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GOP ready to push overdue $397 billion spending bill

Thursday, February 13, 2003

WASHINGTON -- Republicans shaped the final details of a $397.4 billion spending package financing nearly every federal agency and said Wednesday that they would push the long-overdue compromise through Congress this week.

The bill would provide boosts for the FBI, border security, veterans health care and overall education spending while cutting land and job training programs. Democrats complained that it shortchanged domestic security efforts such as protecting nuclear power plants and dams and complained of language they said would open the door to large-scale tree-cutting in national forests.

Even so, the House and Senate were expected to send the measure to President Bush, powered by momentum from its increases for many programs, its billions of dollars worth of projects for lawmakers' home districts and $10 billion Republicans added for the Pentagon and intelligence programs.

"This now has become a national defense bill, an anti-terrorism bill, and that makes it even more of a must-pass bill," House Appropriations Committee Chairman Bill Young, R-Fla., told reporters.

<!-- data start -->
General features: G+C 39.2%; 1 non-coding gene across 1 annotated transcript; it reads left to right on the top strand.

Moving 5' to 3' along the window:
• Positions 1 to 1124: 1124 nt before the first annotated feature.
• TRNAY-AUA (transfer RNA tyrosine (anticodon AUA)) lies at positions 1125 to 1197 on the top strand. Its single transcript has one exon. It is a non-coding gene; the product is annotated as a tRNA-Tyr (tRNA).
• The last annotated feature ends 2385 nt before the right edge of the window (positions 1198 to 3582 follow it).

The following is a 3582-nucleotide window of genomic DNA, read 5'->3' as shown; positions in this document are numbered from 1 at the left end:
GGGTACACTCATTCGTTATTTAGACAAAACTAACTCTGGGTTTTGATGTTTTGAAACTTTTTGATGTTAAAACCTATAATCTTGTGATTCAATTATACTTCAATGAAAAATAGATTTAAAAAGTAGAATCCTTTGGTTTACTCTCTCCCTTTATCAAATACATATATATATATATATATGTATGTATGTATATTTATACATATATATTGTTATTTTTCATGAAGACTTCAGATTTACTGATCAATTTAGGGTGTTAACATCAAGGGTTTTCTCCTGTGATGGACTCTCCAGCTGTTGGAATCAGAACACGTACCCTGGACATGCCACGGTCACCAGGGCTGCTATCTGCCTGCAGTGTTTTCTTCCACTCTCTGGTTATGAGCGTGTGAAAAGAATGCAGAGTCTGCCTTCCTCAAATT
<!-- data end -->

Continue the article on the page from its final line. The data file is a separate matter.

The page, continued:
Passage would let GOP leaders achieve their goal of shifting Congress' agenda to Bush's call for new tax cuts and to the threat of terrorism and a potential war with Iraq. It would also end one of the longer budget standoffs of recent years, more than four months after the Oct. 1 start of the government's fiscal year.

The measure incorporates 11 bills financing foreign aid and every domestic agency from animal health inspections to NASA. GOP leaders pulled the measures last year after Bush demanded less spending than many lawmakers wanted, causing concern among Republicans of a campaign-season showdown that might have embarrassed the president.

Two other bills providing $366 billion for the military were enacted last year.

Exceeding Bush limit

Dogged by the return of huge federal deficits, Bush initially demanded that the bill not exceed $385 billion.

That the final cost was significantly higher underlined the spending pressures lawmakers face this year.


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